Spotlight On: Had An Abnormal Smear Test Result? Here’s What Happens Next
Over the last number of months, we’ve learned a thing or two about the wide range of contraceptives that are available on the market today.
Now, we are going to continue our focus on health by studying a wide range of different illnesses and ailments.
Last week, we looked at what to expect when you go to get tested for a sexually transmitted infection. This week we will be focusing on what happens if you have had a not normal smear test.
A frequent smear test is vitally important for women across the country and though it might not be the most comfortable few minutes of your life, it’s well worth your while.
If you are aged between 25 and 60 you are entitled to a free smear test and should avail of this on a regular basis.
Read more about the importance of smear tests here.
I've been told my smear test showed some irregularities. Have I got cancer?
It is rare that an abnormal smear result immediately means that you have cancer. About one in 20 women will have a not normal smear test in comparison to about one in 2,000 who will have cervical cancer.
It recommends that I wait three months for my next smear. Why?
After a smear test, it is recommended that you wait for three months until your next smear test so that there will be enough cells present for this test.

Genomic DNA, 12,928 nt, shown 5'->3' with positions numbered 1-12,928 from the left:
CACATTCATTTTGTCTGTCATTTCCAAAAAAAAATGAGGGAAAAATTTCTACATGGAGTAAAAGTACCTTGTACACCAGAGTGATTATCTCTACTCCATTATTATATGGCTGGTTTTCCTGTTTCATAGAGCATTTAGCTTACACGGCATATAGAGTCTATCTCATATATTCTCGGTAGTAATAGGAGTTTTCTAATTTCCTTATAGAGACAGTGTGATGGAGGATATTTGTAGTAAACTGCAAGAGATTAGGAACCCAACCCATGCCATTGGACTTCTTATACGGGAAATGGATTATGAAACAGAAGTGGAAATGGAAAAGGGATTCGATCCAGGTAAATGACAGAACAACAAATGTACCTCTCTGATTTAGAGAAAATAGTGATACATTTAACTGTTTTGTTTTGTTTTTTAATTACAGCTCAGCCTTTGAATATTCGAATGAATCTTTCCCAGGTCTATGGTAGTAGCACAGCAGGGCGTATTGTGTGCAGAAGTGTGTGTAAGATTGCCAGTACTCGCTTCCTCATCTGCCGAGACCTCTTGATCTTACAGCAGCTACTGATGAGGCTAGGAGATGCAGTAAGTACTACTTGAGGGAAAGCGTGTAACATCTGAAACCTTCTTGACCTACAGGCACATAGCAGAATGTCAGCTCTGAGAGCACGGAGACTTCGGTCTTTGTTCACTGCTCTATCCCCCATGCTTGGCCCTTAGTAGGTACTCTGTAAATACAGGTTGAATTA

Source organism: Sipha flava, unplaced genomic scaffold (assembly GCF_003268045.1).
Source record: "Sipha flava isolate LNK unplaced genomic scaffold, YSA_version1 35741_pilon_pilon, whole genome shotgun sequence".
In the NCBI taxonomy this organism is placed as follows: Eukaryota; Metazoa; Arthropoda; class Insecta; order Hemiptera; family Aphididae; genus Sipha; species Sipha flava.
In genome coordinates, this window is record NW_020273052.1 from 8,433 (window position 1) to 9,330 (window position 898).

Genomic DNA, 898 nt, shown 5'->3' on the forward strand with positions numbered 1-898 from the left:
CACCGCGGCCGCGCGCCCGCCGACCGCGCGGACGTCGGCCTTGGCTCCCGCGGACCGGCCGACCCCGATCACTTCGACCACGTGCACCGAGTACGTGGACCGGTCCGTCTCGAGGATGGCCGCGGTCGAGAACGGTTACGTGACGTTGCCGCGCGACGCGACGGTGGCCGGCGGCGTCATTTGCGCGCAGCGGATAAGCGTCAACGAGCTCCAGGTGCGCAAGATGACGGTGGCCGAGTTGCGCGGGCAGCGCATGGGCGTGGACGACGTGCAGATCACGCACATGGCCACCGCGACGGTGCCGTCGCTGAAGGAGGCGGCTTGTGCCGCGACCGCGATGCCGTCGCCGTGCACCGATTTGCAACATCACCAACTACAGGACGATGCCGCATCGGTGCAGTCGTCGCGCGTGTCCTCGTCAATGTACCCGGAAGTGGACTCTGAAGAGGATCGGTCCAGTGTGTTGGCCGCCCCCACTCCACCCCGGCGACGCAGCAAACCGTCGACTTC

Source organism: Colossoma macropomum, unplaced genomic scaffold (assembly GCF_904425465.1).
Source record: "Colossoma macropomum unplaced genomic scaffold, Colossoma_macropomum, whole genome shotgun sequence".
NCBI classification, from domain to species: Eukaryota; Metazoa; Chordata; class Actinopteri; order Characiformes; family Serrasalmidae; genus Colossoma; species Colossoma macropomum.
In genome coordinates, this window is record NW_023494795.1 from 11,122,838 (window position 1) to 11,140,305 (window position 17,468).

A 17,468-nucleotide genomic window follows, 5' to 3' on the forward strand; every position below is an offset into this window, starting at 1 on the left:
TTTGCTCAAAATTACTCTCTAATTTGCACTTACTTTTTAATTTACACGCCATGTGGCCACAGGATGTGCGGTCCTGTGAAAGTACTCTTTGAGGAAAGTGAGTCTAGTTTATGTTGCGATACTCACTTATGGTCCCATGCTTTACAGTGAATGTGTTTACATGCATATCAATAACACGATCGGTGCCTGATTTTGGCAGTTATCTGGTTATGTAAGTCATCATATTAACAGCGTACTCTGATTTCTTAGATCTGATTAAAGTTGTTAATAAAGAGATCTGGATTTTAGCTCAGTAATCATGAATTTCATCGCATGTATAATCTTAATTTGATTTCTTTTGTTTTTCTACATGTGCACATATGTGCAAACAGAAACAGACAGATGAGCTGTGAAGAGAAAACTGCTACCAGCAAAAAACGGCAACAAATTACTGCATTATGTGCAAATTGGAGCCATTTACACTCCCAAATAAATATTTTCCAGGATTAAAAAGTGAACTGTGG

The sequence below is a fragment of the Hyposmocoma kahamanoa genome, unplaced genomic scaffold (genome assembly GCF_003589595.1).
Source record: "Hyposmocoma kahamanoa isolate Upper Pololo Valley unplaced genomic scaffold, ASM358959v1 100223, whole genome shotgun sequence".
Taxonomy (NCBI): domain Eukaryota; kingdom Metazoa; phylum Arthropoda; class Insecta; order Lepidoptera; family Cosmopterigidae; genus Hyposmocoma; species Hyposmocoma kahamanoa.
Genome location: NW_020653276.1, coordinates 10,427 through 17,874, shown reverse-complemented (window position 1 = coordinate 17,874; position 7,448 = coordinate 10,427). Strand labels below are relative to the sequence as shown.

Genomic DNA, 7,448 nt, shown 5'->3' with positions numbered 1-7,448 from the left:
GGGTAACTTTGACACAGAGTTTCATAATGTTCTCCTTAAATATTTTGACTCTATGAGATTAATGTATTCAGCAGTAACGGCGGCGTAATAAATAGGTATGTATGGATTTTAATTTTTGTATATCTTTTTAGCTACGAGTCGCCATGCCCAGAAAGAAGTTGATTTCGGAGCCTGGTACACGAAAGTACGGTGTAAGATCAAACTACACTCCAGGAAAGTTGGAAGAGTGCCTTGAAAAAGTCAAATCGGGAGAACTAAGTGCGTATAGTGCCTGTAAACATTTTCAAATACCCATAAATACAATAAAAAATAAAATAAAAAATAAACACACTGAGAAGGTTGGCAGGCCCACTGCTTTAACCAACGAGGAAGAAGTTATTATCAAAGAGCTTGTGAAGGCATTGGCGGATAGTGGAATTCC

This is due to the fact that the cells of the cervix need at least three months to grow back after a smear test.
Where can I get a copy of my smear test results?
The doctor or nurse who took your smear test should be able to provide you with a copy of your results.
I have been told I need a colposcopy. What is that?
A colposcopy is a simple examination of the cervix and is carried out at a colposcopy clinic as an outpatient.
You have been advised to undergo this examination because your smear test has showed signs of changes in the cells of your cervix.
These changes are an early warning that cervical cancer may develop if the cells are left untreated.
The colposcopy examination allows the doctor or nurse to decide if you need treatment.
Before a colposcopy
You can eat and drink as normal before a colposcopy.
If your period is due, you should contact the clinic and discuss options with them.
During a colposcopy
If the doctor or nurse sees any abnormalities in the area, they may take a small sample of tissue from the surface of your cervix.
This is perfectly normal and is called a cervical biopsy. Some women may feel a slight pinching sensation.
After a colposcopy
You will be able to carry on as normal after a colposcopy examination.
You will need to return for a follow-up visit after the colposcopy, and some women may require a second treatment.
If you need more information on smear tests, cervical checks or having a colposcopy you can find out more information here.